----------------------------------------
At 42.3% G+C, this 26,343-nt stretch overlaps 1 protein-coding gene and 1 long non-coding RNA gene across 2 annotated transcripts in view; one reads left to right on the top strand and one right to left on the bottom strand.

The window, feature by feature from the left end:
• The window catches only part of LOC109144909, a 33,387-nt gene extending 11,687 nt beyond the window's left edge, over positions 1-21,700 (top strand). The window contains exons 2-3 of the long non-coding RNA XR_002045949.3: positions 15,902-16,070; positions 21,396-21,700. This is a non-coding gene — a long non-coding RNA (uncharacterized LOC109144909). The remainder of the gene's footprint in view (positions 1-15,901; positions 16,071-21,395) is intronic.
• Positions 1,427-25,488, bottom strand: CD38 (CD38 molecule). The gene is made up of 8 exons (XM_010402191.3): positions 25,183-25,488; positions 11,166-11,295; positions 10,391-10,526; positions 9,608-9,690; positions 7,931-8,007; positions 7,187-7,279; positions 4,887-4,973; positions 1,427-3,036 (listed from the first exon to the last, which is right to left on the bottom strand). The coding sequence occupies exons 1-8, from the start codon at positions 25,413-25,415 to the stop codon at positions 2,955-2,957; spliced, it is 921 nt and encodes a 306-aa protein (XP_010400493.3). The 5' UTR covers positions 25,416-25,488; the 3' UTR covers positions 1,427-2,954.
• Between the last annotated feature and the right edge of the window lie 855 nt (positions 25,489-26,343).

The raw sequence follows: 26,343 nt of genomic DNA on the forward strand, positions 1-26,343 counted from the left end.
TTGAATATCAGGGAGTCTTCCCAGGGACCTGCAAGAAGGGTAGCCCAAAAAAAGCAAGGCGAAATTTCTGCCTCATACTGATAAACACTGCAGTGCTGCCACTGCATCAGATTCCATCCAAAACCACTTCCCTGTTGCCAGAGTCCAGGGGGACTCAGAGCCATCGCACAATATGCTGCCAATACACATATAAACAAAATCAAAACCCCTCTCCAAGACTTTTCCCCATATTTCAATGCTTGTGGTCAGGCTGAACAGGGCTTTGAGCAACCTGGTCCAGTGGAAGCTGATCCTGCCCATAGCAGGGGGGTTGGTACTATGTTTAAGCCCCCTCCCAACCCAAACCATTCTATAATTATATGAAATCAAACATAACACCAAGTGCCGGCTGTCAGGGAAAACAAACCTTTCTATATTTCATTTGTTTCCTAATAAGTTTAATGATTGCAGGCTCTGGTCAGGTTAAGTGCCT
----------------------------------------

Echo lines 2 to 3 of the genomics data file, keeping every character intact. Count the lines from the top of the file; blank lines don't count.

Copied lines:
The window, feature by feature from the left end:
• The window catches only part of LOC109144909, a 33,387-nt gene extending 11,687 nt beyond the window's left edge, over positions 1-21,700 (top strand). The window contains exons 2-3 of the long non-coding RNA XR_002045949.3: positions 15,902-16,070; positions 21,396-21,700. This is a non-coding gene — a long non-coding RNA (uncharacterized LOC109144909). The remainder of the gene's footprint in view (positions 1-15,901; positions 16,071-21,395) is intronic.